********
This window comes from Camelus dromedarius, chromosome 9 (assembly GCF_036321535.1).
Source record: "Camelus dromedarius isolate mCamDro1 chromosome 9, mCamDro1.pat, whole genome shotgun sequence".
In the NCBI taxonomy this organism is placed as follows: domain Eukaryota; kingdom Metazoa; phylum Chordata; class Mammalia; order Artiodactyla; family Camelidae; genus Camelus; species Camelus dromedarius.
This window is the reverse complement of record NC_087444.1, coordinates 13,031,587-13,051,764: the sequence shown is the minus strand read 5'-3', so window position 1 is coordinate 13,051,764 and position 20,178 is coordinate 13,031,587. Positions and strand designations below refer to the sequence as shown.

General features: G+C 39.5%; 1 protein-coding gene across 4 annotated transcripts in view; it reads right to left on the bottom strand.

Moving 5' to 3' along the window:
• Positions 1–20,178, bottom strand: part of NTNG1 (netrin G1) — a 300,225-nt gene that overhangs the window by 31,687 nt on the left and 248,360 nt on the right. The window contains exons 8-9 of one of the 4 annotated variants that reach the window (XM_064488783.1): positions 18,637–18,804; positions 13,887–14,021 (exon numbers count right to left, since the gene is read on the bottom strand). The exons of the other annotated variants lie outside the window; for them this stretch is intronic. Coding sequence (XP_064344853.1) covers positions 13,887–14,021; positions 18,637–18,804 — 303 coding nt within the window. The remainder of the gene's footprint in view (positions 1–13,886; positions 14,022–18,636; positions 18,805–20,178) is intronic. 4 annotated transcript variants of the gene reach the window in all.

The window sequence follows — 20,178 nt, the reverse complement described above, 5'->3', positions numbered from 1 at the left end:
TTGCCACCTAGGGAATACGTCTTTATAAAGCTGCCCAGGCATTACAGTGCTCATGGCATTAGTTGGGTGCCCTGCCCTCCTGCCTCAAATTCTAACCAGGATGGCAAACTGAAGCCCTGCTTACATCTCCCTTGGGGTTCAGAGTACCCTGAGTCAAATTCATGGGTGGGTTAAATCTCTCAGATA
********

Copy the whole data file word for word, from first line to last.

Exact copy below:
This window comes from Camelus dromedarius, chromosome 9 (assembly GCF_036321535.1).
Source record: "Camelus dromedarius isolate mCamDro1 chromosome 9, mCamDro1.pat, whole genome shotgun sequence".
In the NCBI taxonomy this organism is placed as follows: domain Eukaryota; kingdom Metazoa; phylum Chordata; class Mammalia; order Artiodactyla; family Camelidae; genus Camelus; species Camelus dromedarius.
This window is the reverse complement of record NC_087444.1, coordinates 13,031,587-13,051,764: the sequence shown is the minus strand read 5'-3', so window position 1 is coordinate 13,051,764 and position 20,178 is coordinate 13,031,587. Positions and strand designations below refer to the sequence as shown.

General features: G+C 39.5%; 1 protein-coding gene across 4 annotated transcripts in view; it reads right to left on the bottom strand.

Moving 5' to 3' along the window:
• Positions 1–20,178, bottom strand: part of NTNG1 (netrin G1) — a 300,225-nt gene that overhangs the window by 31,687 nt on the left and 248,360 nt on the right. The window contains exons 8-9 of one of the 4 annotated variants that reach the window (XM_064488783.1): positions 18,637–18,804; positions 13,887–14,021 (exon numbers count right to left, since the gene is read on the bottom strand). The exons of the other annotated variants lie outside the window; for them this stretch is intronic. Coding sequence (XP_064344853.1) covers positions 13,887–14,021; positions 18,637–18,804 — 303 coding nt within the window. The remainder of the gene's footprint in view (positions 1–13,886; positions 14,022–18,636; positions 18,805–20,178) is intronic. 4 annotated transcript variants of the gene reach the window in all.

The window sequence follows — 20,178 nt, the reverse complement described above, 5'->3', positions numbered from 1 at the left end:
TTGCCACCTAGGGAATACGTCTTTATAAAGCTGCCCAGGCATTACAGTGCTCATGGCATTAGTTGGGTGCCCTGCCCTCCTGCCTCAAATTCTAACCAGGATGGCAAACTGAAGCCCTGCTTACATCTCCCTTGGGGTTCAGAGTACCCTGAGTCAAATTCATGGGTGGGTTAAATCTCTCAGATA